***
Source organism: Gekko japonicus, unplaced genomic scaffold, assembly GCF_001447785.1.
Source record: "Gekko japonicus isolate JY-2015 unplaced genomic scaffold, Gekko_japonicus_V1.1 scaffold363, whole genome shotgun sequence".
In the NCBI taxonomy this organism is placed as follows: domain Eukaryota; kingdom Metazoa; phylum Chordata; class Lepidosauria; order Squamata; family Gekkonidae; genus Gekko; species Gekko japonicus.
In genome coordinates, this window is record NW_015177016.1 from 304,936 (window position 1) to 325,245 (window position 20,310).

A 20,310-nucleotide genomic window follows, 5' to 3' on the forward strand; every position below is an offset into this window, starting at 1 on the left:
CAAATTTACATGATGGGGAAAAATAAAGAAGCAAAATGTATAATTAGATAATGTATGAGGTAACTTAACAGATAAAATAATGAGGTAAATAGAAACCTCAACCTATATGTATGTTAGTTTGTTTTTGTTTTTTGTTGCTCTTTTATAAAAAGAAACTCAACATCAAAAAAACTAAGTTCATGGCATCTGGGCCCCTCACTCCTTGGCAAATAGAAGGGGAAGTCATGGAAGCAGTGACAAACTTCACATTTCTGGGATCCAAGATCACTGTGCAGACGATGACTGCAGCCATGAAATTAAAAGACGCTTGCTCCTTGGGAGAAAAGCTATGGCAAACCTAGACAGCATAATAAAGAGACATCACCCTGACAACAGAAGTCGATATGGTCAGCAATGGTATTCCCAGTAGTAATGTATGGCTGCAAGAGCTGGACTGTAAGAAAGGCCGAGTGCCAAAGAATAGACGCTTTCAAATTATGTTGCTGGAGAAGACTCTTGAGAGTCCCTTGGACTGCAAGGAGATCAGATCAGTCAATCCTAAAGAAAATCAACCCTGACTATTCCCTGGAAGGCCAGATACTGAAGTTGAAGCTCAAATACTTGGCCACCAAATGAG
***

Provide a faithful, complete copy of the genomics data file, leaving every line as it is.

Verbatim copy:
Source organism: Gekko japonicus, unplaced genomic scaffold, assembly GCF_001447785.1.
Source record: "Gekko japonicus isolate JY-2015 unplaced genomic scaffold, Gekko_japonicus_V1.1 scaffold363, whole genome shotgun sequence".
In the NCBI taxonomy this organism is placed as follows: domain Eukaryota; kingdom Metazoa; phylum Chordata; class Lepidosauria; order Squamata; family Gekkonidae; genus Gekko; species Gekko japonicus.
In genome coordinates, this window is record NW_015177016.1 from 304,936 (window position 1) to 325,245 (window position 20,310).

A 20,310-nucleotide genomic window follows, 5' to 3' on the forward strand; every position below is an offset into this window, starting at 1 on the left:
CAAATTTACATGATGGGGAAAAATAAAGAAGCAAAATGTATAATTAGATAATGTATGAGGTAACTTAACAGATAAAATAATGAGGTAAATAGAAACCTCAACCTATATGTATGTTAGTTTGTTTTTGTTTTTTGTTGCTCTTTTATAAAAAGAAACTCAACATCAAAAAAACTAAGTTCATGGCATCTGGGCCCCTCACTCCTTGGCAAATAGAAGGGGAAGTCATGGAAGCAGTGACAAACTTCACATTTCTGGGATCCAAGATCACTGTGCAGACGATGACTGCAGCCATGAAATTAAAAGACGCTTGCTCCTTGGGAGAAAAGCTATGGCAAACCTAGACAGCATAATAAAGAGACATCACCCTGACAACAGAAGTCGATATGGTCAGCAATGGTATTCCCAGTAGTAATGTATGGCTGCAAGAGCTGGACTGTAAGAAAGGCCGAGTGCCAAAGAATAGACGCTTTCAAATTATGTTGCTGGAGAAGACTCTTGAGAGTCCCTTGGACTGCAAGGAGATCAGATCAGTCAATCCTAAAGAAAATCAACCCTGACTATTCCCTGGAAGGCCAGATACTGAAGTTGAAGCTCAAATACTTGGCCACCAAATGAG